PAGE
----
Beetroot, Lucy Tweed, Mama Disrupt

Kids hate beetroot? They’ll change their minds with these beet whoopie pies

In Features, Nourish, Stories by Nicole Fuge

Even Lucy Tweed admits she goes below the belt when trying to get an ingredient across the line – by pairing it with chocolate. Her latest victory … beetroot.

By Lucy Tweed

I have this urge to hide loathed ingredients in recipes and feed them to my family, who in turn LOVE it. It really fills my cup, you know, winning that kind of war.

So many of us have grown up being forced to eat things we don’t like and threatened with blindness and our arms falling off if we don’t. This way I feel like we all win.

The target was my husband and his beet disgust. He ate this with glee.

And while I personally don’t think this is the BEST way to enjoy the earthy sweetness of the beautiful betanin-filled root, it does prove a point: everyone/thing can be delicious with the right wingman.

Makes 6 whopping whoopie pies


1 large beetroot, leaves trimmed and skin on
¼ cup (55 g) caster (superfine) sugar


1 cup (230 g) cream cheese
½ cup (60 g) icing (confectioners’) sugar


½ cup (125 g) cold unsalted butter, coarsely chopped
1 cup (220 g) firmly packed so­ brown sugar
1 large cold egg
1½ cups (220 g) plain (all-purpose) flour
½ cup (40 g) unsweetened cocoa powder, sifted
½ teaspoon bicarbonate (baking) soda
pinch of fine salt
1½ cups (225 g) dark chocolate, chopped, and/or choc chips, or a mix of dark and milk chocolate


a dislike for beetroot

  1. To make the beetroot jam, steam the beetroot for 20-30 minutes until tender. It should be easily pierced with a sharp knife when done. Allow it to cool, then peel and blitz in a food processor.
  2. In a small saucepan over medium– high heat, bring ½ cup (125 ml) of the beetroot purée and the caster sugar to the boil, stirring. Reduce the heat to low and simmer for 2–3 minutes, until reduced by half. Remove from the heat and allow to cool. This makes ¼ cup (60 ml) of beetroot jam. Set aside.*
  3. For the filling, in the bowl of a standmixer fitted with the paddle attachment, beat the cream cheese and icing sugar on medium–high for 3 minutes, until smooth. Place this into a piping bag and into the fridge ready to go.
  4. Now the pies. In the standmixer again, cream the butter and sugar on low for 8 minutes, until pale and creamy. Add the egg and beat until just combined. Add the flour, cocoa, bicarb soda, salt and half of the beetroot jam. Beat on low speed until a so. cookie dough forms, around 5 minutes.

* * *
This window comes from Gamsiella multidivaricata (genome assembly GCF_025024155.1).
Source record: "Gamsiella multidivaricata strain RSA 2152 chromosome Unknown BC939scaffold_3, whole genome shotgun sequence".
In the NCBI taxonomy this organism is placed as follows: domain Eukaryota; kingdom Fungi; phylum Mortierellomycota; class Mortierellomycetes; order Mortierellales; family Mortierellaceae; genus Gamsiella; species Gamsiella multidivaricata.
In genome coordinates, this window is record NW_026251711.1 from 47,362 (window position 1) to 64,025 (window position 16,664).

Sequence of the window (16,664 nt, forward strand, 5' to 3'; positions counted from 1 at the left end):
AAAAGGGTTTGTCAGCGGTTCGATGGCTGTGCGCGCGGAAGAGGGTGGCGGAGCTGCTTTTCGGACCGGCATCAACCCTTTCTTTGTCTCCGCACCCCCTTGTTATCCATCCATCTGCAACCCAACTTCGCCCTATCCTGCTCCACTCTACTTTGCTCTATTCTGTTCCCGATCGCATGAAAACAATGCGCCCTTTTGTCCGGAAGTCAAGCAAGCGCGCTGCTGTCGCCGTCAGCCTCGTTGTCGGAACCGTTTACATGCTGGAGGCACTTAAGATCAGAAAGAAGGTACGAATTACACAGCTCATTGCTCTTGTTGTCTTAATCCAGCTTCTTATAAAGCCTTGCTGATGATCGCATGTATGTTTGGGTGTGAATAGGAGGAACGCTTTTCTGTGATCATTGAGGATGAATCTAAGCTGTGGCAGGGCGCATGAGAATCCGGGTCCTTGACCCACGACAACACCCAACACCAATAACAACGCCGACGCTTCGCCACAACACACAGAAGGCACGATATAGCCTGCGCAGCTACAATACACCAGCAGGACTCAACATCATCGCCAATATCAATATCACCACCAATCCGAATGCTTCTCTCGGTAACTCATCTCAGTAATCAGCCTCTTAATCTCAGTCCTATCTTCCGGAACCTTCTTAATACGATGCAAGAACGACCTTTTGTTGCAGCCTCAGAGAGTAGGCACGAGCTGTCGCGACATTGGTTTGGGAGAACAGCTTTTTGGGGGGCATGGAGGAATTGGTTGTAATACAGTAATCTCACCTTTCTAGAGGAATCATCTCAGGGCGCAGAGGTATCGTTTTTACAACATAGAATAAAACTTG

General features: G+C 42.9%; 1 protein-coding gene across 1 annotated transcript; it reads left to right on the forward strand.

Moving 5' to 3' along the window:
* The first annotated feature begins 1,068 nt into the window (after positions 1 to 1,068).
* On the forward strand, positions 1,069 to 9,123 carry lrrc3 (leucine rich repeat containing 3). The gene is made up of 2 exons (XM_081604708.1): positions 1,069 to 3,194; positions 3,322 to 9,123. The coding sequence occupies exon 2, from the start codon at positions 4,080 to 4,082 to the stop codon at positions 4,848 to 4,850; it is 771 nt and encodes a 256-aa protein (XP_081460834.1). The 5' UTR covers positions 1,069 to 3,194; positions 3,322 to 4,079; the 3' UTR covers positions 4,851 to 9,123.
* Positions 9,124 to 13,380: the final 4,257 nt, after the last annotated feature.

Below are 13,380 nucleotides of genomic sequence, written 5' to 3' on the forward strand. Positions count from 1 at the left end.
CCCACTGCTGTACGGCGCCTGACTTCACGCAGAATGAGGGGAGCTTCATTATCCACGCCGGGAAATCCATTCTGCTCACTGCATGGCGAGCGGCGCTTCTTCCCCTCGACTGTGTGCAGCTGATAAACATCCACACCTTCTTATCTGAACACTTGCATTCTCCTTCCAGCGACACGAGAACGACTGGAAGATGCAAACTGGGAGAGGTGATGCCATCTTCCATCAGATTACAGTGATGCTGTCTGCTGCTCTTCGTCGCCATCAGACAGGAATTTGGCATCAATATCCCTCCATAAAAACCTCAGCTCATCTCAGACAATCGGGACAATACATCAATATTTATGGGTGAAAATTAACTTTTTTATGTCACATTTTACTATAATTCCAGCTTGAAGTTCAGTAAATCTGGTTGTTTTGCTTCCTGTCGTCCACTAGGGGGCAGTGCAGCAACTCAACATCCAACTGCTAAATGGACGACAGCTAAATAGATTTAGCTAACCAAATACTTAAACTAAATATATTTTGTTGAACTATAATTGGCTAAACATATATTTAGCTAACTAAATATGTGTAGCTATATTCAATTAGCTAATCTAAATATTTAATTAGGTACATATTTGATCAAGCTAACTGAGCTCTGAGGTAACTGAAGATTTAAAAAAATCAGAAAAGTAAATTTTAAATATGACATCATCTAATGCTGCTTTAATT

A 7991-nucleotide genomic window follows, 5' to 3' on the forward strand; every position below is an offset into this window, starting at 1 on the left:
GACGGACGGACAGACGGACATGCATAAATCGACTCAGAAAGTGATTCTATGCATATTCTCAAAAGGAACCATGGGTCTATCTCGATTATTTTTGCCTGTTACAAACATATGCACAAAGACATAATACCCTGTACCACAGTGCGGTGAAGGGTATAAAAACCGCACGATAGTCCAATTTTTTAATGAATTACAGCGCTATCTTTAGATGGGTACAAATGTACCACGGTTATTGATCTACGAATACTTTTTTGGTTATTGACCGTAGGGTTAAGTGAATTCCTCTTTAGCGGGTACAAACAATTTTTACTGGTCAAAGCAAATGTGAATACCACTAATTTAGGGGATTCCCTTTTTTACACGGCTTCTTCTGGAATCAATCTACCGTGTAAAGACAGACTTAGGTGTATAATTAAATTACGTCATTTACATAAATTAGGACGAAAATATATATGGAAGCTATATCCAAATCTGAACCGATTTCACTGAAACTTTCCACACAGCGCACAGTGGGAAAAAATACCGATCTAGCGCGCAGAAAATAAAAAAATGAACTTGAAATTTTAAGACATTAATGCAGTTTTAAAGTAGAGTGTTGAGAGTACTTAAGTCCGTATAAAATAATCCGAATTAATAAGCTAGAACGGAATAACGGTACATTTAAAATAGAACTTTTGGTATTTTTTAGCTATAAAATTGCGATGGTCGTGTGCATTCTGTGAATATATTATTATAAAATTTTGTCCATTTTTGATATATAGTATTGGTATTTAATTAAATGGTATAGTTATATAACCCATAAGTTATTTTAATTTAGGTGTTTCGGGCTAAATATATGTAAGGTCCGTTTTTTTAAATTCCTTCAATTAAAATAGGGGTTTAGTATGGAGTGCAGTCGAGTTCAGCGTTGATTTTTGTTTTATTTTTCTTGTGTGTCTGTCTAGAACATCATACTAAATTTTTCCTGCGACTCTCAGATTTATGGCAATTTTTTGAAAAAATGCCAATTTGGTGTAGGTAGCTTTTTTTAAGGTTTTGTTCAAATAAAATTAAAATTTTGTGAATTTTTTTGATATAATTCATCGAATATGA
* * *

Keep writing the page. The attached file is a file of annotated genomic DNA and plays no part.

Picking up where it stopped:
5. Add the chunks of chocolate and stir well. I did this by hand so the beater didn’t break up the chunks too much. 
  6. Divide the dough into six pieces, roughly 150 g (5½ oz) each. Divide each piece into two pieces: 2/3 for the base, 1/3 for the top.
  7. Use your fingers to mould each base into an 11 cm (4¼ inch) patty. Create a slight indent in the base with a 1 cm (½ inch) rim to hold the cream cheese and jam, then mould each top piece into a slightly smaller, 9.5 cm (3½ inch), lid.
  8. Pipe 1 tablespoon of the cream cheese mixture onto the centre of the bases, then dollop 1 teaspoon of beetroot jam on top. Place the lids on the whoopie pies and squish the sides of the bases up to join together with the lids to completely enclose the cream cheese and jam. You may need to sculpt them a bit to shape them back into cookies.
  9. Place them on a baking tray lined with baking paper and freeze for 20 minutes.
  10. Meanwhile, preheat the oven to 180°C (350°F) fan-forced.
  11. Bake for 20 minutes. Rest for 10 minutes on a wire rack. Break open. Eat. Burn mouth.

* Leftovers can be stored in an airtight container in the fridge for 1 week.

Lucy Tweed, Mama Disrupt

Images and text from Every Night of the Week Veg by Lucy Tweed, photography by Lucy Tweed. Murdoch Books RRP $39.99.

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